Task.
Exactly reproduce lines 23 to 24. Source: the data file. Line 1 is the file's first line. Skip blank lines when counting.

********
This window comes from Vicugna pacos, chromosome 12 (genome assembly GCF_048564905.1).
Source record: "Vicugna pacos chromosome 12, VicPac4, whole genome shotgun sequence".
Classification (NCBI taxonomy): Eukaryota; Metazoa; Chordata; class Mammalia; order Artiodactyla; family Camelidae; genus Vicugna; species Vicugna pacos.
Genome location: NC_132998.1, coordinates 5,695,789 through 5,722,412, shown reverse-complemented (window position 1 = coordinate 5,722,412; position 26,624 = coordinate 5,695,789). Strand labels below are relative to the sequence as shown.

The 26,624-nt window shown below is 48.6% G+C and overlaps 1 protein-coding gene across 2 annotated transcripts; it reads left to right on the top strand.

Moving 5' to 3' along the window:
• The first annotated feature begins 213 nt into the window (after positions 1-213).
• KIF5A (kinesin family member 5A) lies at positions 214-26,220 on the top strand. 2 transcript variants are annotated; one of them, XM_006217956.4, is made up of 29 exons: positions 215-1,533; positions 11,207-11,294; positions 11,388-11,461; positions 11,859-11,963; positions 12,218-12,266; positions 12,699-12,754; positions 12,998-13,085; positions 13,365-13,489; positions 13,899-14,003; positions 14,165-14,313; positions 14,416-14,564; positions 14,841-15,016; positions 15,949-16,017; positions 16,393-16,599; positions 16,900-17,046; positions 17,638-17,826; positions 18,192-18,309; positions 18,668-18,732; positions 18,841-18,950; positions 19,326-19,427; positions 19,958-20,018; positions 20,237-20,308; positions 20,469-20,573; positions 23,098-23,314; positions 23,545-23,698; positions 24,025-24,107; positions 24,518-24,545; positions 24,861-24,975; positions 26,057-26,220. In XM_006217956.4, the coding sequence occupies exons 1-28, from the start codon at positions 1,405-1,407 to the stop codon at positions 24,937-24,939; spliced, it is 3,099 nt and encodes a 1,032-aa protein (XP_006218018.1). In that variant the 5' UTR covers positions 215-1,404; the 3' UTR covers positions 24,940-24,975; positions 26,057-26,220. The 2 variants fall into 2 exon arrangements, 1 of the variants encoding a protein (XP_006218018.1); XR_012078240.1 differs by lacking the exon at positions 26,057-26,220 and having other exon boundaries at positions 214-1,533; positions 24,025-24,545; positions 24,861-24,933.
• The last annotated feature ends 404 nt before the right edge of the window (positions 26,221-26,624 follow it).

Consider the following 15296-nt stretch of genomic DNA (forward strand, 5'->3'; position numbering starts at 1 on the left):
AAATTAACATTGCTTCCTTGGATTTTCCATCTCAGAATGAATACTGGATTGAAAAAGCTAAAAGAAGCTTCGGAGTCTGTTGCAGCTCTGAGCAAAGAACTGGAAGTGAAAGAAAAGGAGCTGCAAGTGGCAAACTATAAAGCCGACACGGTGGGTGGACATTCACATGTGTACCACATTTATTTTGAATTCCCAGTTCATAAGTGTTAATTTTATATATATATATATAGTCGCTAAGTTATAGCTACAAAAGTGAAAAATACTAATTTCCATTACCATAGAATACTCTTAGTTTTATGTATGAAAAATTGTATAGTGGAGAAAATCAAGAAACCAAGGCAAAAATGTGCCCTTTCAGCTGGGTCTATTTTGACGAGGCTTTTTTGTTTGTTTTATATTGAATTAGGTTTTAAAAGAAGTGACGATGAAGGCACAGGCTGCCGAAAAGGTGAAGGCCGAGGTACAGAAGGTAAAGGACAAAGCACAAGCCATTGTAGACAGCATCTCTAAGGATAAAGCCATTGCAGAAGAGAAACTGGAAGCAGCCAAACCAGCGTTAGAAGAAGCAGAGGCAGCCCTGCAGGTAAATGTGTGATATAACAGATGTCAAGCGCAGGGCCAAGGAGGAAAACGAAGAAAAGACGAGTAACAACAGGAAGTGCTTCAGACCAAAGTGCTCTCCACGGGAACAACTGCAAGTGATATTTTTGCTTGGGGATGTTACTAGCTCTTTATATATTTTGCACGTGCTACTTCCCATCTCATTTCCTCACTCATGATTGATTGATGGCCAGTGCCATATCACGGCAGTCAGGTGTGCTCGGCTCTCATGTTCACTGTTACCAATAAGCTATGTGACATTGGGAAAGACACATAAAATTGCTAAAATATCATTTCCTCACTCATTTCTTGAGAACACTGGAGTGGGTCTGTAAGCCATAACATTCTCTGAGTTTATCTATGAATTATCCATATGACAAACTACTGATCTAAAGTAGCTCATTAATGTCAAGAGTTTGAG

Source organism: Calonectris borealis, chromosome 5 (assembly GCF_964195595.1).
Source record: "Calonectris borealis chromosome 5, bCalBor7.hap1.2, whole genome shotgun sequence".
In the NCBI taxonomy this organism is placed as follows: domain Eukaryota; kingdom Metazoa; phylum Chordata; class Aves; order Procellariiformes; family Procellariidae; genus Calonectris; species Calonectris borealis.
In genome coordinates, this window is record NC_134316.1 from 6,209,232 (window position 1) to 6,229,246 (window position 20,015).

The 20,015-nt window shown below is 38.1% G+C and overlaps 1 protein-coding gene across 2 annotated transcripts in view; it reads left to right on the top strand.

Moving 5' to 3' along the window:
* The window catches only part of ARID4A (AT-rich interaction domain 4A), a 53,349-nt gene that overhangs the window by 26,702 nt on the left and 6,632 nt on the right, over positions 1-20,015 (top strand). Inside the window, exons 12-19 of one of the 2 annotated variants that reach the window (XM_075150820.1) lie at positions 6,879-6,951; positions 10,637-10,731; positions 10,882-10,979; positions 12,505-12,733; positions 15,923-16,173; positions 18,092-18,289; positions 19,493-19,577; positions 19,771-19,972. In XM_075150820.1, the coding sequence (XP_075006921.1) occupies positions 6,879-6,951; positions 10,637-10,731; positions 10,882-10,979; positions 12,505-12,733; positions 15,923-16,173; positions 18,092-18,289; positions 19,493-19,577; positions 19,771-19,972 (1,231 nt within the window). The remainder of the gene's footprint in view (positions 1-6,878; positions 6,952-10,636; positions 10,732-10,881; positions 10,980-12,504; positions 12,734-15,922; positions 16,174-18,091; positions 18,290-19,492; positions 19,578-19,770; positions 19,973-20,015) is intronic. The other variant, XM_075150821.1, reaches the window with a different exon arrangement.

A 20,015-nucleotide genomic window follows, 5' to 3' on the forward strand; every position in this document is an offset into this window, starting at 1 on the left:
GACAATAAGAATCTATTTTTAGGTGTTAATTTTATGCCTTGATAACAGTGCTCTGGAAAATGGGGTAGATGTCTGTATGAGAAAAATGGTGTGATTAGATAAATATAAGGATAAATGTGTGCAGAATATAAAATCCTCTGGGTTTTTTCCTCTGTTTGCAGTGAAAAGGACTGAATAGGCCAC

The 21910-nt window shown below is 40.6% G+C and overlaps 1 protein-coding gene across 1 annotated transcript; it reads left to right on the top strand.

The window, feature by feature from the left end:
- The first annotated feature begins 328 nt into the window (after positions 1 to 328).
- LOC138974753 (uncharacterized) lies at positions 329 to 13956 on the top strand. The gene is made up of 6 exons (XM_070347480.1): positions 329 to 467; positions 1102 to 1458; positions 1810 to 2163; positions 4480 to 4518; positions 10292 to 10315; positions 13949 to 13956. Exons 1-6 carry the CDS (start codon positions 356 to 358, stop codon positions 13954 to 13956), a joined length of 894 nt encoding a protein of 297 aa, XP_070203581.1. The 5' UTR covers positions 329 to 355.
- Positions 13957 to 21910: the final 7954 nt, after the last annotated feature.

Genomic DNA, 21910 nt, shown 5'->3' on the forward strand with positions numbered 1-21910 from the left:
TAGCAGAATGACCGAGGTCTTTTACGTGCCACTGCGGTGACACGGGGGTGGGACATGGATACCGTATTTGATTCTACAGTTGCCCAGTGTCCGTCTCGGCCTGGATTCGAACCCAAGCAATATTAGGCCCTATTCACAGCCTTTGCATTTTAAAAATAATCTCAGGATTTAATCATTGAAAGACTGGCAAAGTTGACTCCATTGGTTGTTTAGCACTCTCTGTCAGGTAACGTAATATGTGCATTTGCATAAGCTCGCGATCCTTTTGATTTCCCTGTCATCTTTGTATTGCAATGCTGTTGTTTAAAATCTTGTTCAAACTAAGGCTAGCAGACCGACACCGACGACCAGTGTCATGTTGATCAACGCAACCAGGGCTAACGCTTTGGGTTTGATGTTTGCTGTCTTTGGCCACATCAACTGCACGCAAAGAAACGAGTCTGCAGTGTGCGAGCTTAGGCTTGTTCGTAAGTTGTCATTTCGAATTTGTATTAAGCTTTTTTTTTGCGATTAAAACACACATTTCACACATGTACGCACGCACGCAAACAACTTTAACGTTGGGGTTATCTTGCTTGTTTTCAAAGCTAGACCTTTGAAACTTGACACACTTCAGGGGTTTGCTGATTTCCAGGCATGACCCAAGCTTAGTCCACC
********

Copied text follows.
- The first annotated feature begins 328 nt into the window (after positions 1 to 328).
- LOC138974753 (uncharacterized) lies at positions 329 to 13956 on the top strand. The gene is made up of 6 exons (XM_070347480.1): positions 329 to 467; positions 1102 to 1458; positions 1810 to 2163; positions 4480 to 4518; positions 10292 to 10315; positions 13949 to 13956. Exons 1-6 carry the CDS (start codon positions 356 to 358, stop codon positions 13954 to 13956), a joined length of 894 nt encoding a protein of 297 aa, XP_070203581.1. The 5' UTR covers positions 329 to 355.